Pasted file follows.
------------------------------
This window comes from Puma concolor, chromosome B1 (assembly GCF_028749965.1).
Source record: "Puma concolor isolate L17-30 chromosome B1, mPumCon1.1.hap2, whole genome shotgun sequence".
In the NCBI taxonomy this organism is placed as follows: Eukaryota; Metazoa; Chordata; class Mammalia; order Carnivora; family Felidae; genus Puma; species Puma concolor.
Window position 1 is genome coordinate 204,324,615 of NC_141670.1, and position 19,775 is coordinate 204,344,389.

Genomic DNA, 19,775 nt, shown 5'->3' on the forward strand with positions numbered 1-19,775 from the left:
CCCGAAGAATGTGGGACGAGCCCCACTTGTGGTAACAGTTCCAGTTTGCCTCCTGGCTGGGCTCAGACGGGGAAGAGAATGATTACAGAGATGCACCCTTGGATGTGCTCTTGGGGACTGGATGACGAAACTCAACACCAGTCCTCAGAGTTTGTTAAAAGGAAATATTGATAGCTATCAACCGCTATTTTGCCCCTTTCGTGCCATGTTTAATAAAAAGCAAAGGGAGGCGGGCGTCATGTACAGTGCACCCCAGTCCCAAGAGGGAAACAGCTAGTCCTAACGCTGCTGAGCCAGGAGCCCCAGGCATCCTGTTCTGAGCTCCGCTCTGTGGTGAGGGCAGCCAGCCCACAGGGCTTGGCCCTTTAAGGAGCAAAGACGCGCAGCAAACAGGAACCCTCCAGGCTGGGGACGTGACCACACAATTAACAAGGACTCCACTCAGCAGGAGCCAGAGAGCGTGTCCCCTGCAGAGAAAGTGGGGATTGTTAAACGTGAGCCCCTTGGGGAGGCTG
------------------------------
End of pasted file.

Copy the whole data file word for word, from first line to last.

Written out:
This window comes from Puma concolor, chromosome B1 (assembly GCF_028749965.1).
Source record: "Puma concolor isolate L17-30 chromosome B1, mPumCon1.1.hap2, whole genome shotgun sequence".
In the NCBI taxonomy this organism is placed as follows: Eukaryota; Metazoa; Chordata; class Mammalia; order Carnivora; family Felidae; genus Puma; species Puma concolor.
Window position 1 is genome coordinate 204,324,615 of NC_141670.1, and position 19,775 is coordinate 204,344,389.

Genomic DNA, 19,775 nt, shown 5'->3' on the forward strand with positions numbered 1-19,775 from the left:
CCCGAAGAATGTGGGACGAGCCCCACTTGTGGTAACAGTTCCAGTTTGCCTCCTGGCTGGGCTCAGACGGGGAAGAGAATGATTACAGAGATGCACCCTTGGATGTGCTCTTGGGGACTGGATGACGAAACTCAACACCAGTCCTCAGAGTTTGTTAAAAGGAAATATTGATAGCTATCAACCGCTATTTTGCCCCTTTCGTGCCATGTTTAATAAAAAGCAAAGGGAGGCGGGCGTCATGTACAGTGCACCCCAGTCCCAAGAGGGAAACAGCTAGTCCTAACGCTGCTGAGCCAGGAGCCCCAGGCATCCTGTTCTGAGCTCCGCTCTGTGGTGAGGGCAGCCAGCCCACAGGGCTTGGCCCTTTAAGGAGCAAAGACGCGCAGCAAACAGGAACCCTCCAGGCTGGGGACGTGACCACACAATTAACAAGGACTCCACTCAGCAGGAGCCAGAGAGCGTGTCCCCTGCAGAGAAAGTGGGGATTGTTAAACGTGAGCCCCTTGGGGAGGCTG